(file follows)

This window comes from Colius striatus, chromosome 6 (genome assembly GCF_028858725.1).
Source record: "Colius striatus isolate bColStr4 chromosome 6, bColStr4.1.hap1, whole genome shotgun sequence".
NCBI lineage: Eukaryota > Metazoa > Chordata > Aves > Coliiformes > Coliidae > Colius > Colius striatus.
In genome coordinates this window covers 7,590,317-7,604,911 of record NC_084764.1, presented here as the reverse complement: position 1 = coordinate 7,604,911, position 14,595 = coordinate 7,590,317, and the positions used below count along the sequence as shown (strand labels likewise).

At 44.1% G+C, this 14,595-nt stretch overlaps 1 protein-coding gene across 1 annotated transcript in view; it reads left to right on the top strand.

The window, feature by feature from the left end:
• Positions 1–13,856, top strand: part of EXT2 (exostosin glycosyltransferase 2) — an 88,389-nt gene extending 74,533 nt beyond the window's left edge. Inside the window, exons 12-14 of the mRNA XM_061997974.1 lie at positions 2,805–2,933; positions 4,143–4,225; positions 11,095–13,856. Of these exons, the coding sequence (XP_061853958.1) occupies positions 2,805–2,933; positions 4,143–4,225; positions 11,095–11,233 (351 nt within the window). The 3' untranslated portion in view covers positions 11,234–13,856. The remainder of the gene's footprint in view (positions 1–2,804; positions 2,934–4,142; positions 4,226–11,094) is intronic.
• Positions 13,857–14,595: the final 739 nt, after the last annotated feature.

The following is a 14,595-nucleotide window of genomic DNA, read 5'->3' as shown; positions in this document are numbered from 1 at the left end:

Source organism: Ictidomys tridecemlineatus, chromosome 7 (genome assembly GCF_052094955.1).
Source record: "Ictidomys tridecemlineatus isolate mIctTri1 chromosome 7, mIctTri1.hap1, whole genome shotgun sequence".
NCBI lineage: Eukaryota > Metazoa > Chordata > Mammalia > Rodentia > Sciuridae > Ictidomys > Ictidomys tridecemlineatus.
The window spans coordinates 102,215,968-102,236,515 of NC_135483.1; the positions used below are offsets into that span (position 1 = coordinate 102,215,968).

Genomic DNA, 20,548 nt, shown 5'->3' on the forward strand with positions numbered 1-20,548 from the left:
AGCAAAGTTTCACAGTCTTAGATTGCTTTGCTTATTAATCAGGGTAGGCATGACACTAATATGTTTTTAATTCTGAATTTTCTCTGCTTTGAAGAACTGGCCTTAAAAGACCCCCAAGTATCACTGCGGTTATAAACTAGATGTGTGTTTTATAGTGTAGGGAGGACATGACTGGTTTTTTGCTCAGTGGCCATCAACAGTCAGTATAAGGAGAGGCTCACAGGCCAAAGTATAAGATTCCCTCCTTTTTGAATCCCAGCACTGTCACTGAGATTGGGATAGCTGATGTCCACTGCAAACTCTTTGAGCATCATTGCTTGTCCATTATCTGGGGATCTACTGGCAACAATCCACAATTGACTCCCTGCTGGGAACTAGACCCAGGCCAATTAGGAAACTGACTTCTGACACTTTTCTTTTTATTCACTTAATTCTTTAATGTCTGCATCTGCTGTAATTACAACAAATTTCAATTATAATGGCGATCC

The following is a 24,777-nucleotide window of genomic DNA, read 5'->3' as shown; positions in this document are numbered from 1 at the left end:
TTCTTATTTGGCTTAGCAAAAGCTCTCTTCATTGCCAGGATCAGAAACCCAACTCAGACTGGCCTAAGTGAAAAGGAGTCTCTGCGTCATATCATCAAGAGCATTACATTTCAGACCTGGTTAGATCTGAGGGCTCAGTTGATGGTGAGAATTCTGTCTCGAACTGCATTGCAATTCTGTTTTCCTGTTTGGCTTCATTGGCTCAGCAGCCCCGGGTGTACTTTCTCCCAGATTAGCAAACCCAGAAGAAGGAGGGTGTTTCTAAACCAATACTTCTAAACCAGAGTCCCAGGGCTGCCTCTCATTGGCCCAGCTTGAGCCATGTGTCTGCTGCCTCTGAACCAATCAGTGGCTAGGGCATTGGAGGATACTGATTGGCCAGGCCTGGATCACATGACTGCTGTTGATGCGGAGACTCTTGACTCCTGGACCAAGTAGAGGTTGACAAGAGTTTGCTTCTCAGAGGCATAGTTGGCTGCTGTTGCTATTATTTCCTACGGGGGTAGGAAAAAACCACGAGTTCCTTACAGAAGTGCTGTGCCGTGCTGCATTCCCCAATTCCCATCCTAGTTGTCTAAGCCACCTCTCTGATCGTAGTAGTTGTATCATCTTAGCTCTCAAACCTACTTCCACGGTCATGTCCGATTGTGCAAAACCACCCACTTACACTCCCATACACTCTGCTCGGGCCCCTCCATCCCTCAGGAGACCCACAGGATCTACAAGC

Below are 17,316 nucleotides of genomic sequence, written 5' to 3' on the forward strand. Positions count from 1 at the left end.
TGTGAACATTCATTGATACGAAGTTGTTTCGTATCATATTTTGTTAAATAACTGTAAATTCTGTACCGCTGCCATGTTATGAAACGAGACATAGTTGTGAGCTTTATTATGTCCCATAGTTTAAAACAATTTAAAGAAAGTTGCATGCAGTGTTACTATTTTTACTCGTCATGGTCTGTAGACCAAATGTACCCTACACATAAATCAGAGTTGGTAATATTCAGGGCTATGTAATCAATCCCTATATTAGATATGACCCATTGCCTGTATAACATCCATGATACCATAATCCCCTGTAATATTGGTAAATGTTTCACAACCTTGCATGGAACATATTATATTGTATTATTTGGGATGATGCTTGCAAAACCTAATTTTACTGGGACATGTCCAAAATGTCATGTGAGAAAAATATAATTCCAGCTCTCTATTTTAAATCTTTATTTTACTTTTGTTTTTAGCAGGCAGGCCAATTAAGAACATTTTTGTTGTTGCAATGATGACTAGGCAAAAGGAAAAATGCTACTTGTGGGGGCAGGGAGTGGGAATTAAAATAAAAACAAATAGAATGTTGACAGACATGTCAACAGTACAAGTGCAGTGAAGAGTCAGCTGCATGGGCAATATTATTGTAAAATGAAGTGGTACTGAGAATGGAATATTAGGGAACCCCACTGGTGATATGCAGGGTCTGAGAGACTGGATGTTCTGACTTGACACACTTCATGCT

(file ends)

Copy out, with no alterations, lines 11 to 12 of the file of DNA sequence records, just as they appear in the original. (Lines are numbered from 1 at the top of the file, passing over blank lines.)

Source record: "Ictidomys tridecemlineatus isolate mIctTri1 chromosome 7, mIctTri1.hap1, whole genome shotgun sequence".
NCBI lineage: Eukaryota > Metazoa > Chordata > Mammalia > Rodentia > Sciuridae > Ictidomys > Ictidomys tridecemlineatus.